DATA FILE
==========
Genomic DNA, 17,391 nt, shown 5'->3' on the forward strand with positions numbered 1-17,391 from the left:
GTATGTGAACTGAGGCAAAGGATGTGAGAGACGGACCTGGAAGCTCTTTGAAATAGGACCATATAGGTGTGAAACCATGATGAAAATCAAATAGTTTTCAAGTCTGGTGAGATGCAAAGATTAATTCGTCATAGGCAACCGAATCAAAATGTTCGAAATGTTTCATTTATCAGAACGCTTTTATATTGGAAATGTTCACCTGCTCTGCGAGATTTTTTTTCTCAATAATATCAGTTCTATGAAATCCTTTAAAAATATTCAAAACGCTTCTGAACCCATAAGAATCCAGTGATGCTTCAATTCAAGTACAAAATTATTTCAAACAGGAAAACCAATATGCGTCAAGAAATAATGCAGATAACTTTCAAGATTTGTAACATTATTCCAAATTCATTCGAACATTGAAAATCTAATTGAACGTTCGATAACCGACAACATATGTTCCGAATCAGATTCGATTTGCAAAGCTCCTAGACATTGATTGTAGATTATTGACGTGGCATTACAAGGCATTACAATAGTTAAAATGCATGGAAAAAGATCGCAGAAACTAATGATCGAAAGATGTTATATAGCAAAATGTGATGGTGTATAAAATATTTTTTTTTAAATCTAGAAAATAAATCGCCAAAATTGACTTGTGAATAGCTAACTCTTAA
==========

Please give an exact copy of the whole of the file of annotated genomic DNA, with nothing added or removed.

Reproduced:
Genomic DNA, 17,391 nt, shown 5'->3' on the forward strand with positions numbered 1-17,391 from the left:
GTATGTGAACTGAGGCAAAGGATGTGAGAGACGGACCTGGAAGCTCTTTGAAATAGGACCATATAGGTGTGAAACCATGATGAAAATCAAATAGTTTTCAAGTCTGGTGAGATGCAAAGATTAATTCGTCATAGGCAACCGAATCAAAATGTTCGAAATGTTTCATTTATCAGAACGCTTTTATATTGGAAATGTTCACCTGCTCTGCGAGATTTTTTTTCTCAATAATATCAGTTCTATGAAATCCTTTAAAAATATTCAAAACGCTTCTGAACCCATAAGAATCCAGTGATGCTTCAATTCAAGTACAAAATTATTTCAAACAGGAAAACCAATATGCGTCAAGAAATAATGCAGATAACTTTCAAGATTTGTAACATTATTCCAAATTCATTCGAACATTGAAAATCTAATTGAACGTTCGATAACCGACAACATATGTTCCGAATCAGATTCGATTTGCAAAGCTCCTAGACATTGATTGTAGATTATTGACGTGGCATTACAAGGCATTACAATAGTTAAAATGCATGGAAAAAGATCGCAGAAACTAATGATCGAAAGATGTTATATAGCAAAATGTGATGGTGTATAAAATATTTTTTTTTAAATCTAGAAAATAAATCGCCAAAATTGACTTGTGAATAGCTAACTCTTAA